The barbell bench press is the king of all chest movements. It’s an exercise that’s been performed and perfected by some of the biggest names in fitness history, with some of the biggest chests to prove it.
But, like all things, nothings works forever. If you are performing the barbell bench press week after week, with the same weight and same rep scheme, you are eventually going to hit a plateau.
In order for your body to grow you need to adapt, switch up your training occasionally, and understand how small changes can produce big results. By improving your approach and form you will put yourself in a position to dramatically improve your chest development.
Here are 5 chest-training tips that will help you get back on track to improving your chest strength and build a thicker, wider chest.
#1 Strengthen Your Triceps and Shoulders
\While your chest is the main muscle group targeted through pressing movements like barbell and dumbbell press, we tend to forget how the front deltoids and triceps play a major role in improving your pressing strength.
Your triceps and front deltoids are active and assisting with each pressing movement. By improving your strength within these muscle groups you will strengthen your press movement as a whole.
Try incorporating more sets of close grip bench press, bodyweight dips, and overhead presses into your weekly routine to strength your front deltoids and triceps. These two movements will help you to improve your pressing movements from the bottom of the press to the lockout portion of the movement.
#2 Perform FULL Repetitions
If you want a full looking chest, start perfecting your form and performing full reps. Performing half reps during your pressing movements will help you increase your strength at the top, lockout portion of the movement, but your strength at the bottom portion of the movement will continue to decrease.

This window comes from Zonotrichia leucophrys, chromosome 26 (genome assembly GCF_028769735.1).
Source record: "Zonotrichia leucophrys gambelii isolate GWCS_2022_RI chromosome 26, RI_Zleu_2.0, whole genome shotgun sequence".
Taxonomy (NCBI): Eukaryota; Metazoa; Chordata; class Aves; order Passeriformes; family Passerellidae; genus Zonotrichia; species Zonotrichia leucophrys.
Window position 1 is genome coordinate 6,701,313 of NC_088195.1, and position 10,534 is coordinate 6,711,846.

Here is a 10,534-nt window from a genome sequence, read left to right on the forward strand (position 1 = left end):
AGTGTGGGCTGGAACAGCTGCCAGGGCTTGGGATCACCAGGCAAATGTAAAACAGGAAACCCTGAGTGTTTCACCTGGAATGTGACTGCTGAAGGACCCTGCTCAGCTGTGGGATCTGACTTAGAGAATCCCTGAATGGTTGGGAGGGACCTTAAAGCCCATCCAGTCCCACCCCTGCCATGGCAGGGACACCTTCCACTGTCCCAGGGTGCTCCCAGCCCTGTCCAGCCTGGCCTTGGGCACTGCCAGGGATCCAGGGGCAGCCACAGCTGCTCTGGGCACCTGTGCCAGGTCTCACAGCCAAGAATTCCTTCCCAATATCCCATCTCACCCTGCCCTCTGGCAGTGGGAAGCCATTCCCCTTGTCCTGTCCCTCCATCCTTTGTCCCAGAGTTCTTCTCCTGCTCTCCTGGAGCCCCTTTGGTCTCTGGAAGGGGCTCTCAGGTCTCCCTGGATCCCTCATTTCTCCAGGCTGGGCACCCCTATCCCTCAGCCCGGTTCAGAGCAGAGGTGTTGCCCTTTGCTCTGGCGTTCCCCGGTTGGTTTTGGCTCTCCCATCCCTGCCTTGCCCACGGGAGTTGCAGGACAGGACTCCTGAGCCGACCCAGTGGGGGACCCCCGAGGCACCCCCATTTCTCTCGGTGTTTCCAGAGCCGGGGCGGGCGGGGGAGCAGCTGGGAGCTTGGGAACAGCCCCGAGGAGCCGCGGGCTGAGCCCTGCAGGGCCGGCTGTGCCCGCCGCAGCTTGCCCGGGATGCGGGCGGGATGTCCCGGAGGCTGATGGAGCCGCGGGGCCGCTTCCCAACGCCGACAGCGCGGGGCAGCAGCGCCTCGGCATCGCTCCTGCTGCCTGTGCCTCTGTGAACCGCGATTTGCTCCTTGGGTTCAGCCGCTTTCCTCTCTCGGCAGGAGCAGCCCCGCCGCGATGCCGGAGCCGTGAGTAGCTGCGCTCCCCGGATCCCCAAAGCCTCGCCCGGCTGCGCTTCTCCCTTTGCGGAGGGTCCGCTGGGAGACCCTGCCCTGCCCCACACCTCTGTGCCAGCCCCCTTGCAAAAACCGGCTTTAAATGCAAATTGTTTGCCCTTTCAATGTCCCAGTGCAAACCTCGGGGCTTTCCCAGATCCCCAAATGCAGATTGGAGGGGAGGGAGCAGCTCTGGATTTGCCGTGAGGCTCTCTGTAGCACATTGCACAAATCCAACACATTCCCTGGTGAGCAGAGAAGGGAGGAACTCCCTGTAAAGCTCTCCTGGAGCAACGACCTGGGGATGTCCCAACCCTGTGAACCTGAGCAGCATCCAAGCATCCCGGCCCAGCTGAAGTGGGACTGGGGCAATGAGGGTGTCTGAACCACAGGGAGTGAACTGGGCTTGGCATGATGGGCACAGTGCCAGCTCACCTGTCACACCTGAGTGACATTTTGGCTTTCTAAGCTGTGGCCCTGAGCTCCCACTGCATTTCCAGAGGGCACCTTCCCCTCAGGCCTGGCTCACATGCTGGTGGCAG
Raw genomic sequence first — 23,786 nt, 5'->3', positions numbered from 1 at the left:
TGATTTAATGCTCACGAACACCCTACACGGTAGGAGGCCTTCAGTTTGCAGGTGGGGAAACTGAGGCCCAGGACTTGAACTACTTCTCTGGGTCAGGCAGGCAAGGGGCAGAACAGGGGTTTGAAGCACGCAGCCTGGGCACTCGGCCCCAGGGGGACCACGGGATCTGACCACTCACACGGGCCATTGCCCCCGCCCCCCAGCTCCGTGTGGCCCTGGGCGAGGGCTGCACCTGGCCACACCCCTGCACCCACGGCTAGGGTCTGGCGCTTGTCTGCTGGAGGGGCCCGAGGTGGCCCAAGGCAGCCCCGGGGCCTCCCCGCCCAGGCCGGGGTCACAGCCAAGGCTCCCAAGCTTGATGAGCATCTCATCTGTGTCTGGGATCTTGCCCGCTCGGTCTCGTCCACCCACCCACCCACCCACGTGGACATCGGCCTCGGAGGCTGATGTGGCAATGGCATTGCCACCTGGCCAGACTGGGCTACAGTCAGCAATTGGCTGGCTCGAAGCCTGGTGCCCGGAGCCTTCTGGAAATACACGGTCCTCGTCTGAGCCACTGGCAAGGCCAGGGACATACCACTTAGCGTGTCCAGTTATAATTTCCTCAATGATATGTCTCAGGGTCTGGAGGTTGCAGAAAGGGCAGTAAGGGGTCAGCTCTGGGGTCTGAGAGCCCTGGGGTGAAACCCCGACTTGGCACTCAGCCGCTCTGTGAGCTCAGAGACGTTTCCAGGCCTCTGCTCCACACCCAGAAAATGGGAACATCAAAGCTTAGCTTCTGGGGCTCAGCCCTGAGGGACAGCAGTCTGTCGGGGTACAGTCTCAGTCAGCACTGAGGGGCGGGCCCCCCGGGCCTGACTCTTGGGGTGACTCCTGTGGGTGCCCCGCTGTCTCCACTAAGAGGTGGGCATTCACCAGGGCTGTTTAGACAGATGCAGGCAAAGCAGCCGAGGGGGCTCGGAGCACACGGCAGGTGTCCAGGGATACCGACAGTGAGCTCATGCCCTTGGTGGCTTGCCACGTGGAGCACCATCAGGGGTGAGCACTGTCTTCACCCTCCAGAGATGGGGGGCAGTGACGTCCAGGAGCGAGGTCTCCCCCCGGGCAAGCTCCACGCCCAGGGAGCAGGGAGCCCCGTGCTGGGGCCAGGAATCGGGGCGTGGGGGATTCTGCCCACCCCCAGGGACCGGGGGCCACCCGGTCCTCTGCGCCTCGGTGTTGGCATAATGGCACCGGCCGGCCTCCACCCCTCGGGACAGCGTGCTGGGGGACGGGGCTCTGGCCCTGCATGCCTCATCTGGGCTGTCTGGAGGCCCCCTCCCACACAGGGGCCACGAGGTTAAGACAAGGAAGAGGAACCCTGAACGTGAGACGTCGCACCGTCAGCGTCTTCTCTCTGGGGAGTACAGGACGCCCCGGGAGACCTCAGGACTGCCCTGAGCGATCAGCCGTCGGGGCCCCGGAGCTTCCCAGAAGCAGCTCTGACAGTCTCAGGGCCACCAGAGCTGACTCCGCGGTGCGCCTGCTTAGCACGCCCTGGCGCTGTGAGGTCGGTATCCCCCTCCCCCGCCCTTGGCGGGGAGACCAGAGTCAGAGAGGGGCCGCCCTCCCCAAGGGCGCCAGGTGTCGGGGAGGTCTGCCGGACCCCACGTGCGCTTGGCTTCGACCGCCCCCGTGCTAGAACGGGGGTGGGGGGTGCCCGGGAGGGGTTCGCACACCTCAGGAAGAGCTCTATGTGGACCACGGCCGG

Now, partial reps shouldn’t be completely thrown out of your training as they can help build strength and give you that extra pump within those last couple reps at the end of a grueling set. But failing to perform full reps within every exercise and every set will seriously hinder your chest strength and development.
#3 Perfect Your Fly Form
Are you performing your dumbbell or cable flyes properly? Fly movements are typically performed as a 3rd or 4th exercise on chest day, after your compound pressing movements. Chances are you are more fatigued when performing chest flyes and your form can suffer.
With single-joint movements like flyes, your elbows should be locked in a slightly bent position throughout the whole movement. Many of us tend to bring our elbows out of this locked position and once that happens you are pressing the weight and reducing the isolation focus of this exercise. With fly movements you don’t have to load on the weight. This movement is all about isolation and pushing blood throughout the chest for that final pump before you leave the gym.
#4 Focus on Your Dumbbell Strength
Sometimes we get so focused on the barbell press that we forget about the dumbbell press. With dumbbell presses your hands aren’t placed into a locked position as they are with a barbell, so you are able to contract and squeeze the chest in a different manner.
Dumbbell pressing allows you to isolate each pectoral muscle to a greater degree. By focusing on dumbbell pressing you are fine tuning your pressing strength, while at the same time improving any weaknesses within your chest. Since each pectoral is responsible on its own for pressing that single dumbbell up, your left or right pectoral is not relying on the other to assist in lifting the weight up. Strengthening your weaknesses through dumbbell pressing will allow you to become stronger within your barbell pressing.
#5 Train at All Angles
Your typical chest day may be going something like this: Flat Bench Barbell Press, Incline Dumbbell Press, Decline Barbell Press. So far, that’s great because you’re hitting your chest at multiple angles to build an even chest all around. But, if you really want to ramp up your training and your upper or lower chest development is lacking then you need to start training at different angles.
Most incline benches and decline benches are set at a specific angle, so you are training at that same angle every time you use that bench. By using an adjustable bench you can change the incline or decline to a specific angle and perform a press movement with your body at a new angle. Pressing at a high incline or a minor decline can activate muscles within your chest that may have not been targeted as frequently, helping you to build further strength in your upper and lower chest.